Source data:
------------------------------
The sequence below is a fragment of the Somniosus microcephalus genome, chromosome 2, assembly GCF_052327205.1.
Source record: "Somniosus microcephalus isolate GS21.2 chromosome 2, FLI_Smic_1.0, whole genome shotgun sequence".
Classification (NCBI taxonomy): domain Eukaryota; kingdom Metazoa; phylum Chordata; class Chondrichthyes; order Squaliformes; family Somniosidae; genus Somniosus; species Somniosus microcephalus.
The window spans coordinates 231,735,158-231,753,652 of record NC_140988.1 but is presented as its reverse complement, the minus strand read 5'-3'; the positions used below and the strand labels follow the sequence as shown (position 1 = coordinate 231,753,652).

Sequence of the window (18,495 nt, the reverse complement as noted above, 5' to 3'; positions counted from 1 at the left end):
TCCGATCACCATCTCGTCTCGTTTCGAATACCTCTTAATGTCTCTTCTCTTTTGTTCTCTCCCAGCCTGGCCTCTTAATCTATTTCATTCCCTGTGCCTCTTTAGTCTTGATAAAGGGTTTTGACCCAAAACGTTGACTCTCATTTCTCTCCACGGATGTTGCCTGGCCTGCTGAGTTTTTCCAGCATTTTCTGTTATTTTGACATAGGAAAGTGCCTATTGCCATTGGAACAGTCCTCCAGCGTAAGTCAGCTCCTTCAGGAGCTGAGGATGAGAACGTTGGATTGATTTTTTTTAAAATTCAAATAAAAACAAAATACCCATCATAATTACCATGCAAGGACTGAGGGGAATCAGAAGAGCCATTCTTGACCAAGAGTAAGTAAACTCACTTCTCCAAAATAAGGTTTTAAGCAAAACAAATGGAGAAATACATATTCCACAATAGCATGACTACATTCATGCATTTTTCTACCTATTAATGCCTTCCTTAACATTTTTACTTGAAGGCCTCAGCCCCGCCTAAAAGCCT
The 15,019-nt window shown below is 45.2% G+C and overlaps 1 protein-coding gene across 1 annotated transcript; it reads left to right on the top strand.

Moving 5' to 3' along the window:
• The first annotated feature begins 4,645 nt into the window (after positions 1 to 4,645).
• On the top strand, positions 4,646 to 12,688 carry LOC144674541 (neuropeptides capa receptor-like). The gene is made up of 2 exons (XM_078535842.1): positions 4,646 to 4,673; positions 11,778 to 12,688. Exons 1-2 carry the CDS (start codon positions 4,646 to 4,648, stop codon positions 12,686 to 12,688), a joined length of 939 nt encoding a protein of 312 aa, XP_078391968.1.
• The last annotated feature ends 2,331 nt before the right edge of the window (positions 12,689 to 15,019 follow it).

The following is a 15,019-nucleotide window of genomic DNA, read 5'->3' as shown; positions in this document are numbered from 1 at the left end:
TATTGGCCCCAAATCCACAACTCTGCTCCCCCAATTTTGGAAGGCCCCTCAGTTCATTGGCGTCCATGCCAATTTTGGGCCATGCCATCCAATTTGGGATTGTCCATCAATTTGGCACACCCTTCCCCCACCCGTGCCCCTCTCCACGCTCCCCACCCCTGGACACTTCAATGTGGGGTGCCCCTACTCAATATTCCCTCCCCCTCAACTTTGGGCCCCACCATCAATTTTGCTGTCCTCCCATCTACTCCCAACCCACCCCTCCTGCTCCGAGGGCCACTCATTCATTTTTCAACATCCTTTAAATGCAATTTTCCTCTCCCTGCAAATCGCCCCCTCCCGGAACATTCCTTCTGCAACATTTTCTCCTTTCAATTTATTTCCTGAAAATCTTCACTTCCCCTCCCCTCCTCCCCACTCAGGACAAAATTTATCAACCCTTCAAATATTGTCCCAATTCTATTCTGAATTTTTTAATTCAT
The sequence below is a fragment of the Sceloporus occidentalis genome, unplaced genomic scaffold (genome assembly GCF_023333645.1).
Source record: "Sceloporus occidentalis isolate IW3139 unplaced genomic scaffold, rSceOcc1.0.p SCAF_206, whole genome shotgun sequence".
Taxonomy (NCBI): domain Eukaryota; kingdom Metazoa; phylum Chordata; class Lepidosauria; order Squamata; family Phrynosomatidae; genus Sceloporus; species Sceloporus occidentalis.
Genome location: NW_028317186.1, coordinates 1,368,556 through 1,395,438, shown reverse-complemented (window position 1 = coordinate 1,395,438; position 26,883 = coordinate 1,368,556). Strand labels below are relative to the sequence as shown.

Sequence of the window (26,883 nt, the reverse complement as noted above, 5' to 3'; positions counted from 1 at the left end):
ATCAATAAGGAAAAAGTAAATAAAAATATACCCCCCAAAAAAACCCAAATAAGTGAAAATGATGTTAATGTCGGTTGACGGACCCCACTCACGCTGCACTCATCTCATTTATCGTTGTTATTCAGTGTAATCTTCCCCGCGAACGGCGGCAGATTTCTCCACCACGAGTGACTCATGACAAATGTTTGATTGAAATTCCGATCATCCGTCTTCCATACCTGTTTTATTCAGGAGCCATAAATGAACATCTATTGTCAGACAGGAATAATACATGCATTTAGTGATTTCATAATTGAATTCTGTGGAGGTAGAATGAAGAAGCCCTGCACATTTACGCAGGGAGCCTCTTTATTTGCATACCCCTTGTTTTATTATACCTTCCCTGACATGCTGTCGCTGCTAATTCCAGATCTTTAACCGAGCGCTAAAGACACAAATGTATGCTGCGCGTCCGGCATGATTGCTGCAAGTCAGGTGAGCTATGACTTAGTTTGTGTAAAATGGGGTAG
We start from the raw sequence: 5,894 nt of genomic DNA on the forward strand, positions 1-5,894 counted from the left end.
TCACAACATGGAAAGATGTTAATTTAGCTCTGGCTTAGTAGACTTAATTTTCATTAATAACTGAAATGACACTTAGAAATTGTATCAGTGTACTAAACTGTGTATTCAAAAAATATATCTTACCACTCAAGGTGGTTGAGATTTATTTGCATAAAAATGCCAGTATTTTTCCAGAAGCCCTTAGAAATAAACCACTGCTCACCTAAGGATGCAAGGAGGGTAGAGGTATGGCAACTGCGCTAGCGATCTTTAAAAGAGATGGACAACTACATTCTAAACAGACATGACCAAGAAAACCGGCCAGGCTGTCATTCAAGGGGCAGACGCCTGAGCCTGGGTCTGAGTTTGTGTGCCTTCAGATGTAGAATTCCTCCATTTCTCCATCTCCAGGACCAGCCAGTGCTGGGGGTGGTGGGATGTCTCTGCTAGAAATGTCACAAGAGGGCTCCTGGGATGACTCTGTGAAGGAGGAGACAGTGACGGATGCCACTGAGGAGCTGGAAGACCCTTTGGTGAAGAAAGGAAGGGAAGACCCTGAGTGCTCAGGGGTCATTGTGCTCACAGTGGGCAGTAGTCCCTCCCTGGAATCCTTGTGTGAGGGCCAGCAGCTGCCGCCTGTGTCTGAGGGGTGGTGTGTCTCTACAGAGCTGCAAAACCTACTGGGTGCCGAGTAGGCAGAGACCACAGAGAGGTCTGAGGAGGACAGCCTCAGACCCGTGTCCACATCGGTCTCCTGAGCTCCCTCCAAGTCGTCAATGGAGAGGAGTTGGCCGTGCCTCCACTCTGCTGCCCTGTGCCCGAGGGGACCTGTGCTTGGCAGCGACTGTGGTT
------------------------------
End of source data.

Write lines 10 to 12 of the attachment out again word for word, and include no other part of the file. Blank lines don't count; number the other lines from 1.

• On the top strand, positions 4,646 to 12,688 carry LOC144674541 (neuropeptides capa receptor-like). The gene is made up of 2 exons (XM_078535842.1): positions 4,646 to 4,673; positions 11,778 to 12,688. Exons 1-2 carry the CDS (start codon positions 4,646 to 4,648, stop codon positions 12,686 to 12,688), a joined length of 939 nt encoding a protein of 312 aa, XP_078391968.1.
• The last annotated feature ends 2,331 nt before the right edge of the window (positions 12,689 to 15,019 follow it).

The following is a 15,019-nucleotide window of genomic DNA, read 5'->3' as shown; positions in this document are numbered from 1 at the left end: